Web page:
Whitcomb is the author of the book Beat That Kid in Chess. Although that book is for the raw beginner, he can tutor students of a wide range of chess skills, including tournament players rated over 1500 by the United States Chess Federation.
The following five chess books were chosen, for this review, not for head-to-head competition but for comparing different skill levels of chess players.
Hundreds of children competed in a chess tournament in Central Park, New York City, on September 20, 2014 . . . the 14th annual Chess-in-the-Parks, this year with about 800 players. Most of the participants were from the “Chess in the Schools” program.
When used wisely, chess problems can develop a player’s tactical abilities, including the ability to calculate in looking ahead. But aside from gaining a greater ability to imagine future variation moves, chess puzzles can help us to see basic patterns in tactics.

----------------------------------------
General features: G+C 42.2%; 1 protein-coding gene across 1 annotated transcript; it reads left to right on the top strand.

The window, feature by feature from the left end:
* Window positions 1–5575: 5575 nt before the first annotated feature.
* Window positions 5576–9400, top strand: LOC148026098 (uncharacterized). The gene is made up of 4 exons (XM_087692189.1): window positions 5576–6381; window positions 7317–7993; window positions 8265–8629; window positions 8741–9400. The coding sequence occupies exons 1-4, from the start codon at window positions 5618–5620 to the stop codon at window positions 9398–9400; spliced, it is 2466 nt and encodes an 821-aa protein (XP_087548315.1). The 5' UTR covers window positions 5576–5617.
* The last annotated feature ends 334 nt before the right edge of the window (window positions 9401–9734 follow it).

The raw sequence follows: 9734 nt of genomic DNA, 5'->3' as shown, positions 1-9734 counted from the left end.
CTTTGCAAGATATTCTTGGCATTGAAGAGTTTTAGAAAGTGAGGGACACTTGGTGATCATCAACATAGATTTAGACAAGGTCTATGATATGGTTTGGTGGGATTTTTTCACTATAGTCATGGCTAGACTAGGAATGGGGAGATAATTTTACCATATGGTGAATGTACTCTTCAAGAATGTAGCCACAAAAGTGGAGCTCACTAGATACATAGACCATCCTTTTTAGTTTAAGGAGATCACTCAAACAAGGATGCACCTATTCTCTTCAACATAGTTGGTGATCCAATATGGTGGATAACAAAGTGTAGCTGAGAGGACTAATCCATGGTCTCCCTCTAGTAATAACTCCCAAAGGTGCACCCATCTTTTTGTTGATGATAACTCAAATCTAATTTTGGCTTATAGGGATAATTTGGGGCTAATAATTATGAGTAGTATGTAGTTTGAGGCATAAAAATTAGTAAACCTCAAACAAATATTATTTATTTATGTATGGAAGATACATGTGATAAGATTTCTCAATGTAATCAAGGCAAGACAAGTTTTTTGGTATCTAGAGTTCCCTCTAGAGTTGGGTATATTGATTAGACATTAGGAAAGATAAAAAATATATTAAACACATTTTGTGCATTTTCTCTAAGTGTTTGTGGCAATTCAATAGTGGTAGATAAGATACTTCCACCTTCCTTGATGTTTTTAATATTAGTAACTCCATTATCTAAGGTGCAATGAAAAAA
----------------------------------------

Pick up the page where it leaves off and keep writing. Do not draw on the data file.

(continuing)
Fundamental Chess Openings
Winning Chess Strategies
Fundamental Chess Endings
Beat That Kid in Chess
How to Beat Your Dad at Chess
A club player shares his thoughts on a game he played in the Salt Lake Valley of Utah in 2015 (at a Senior Citizen center).
Strange to tell, but I was unprepared for this obvious and simple response to Nf3. I would have done better to have begun with c4, for I was better prepared for playing the English Opening. My greatest weakness, at present, may relate to knowledge of openings.
Three chess puzzles, with solutions at the bottom of the page
This book [Winning Chess Tactics for Juniors] has 534 tactical puzzles for intermediate chess players (not necessarily just teenagers). The following one is #254 on page 55, a lovely little two-move combination. It’s not for beginners but is easy for advanced players.
Few chess books include much about queen-versus-rook endgames (one exception is the book Winning Chess Endings by Yasser Seirawan), for only a very small percentage of formal tournament and match games end up with these four pieces on the board.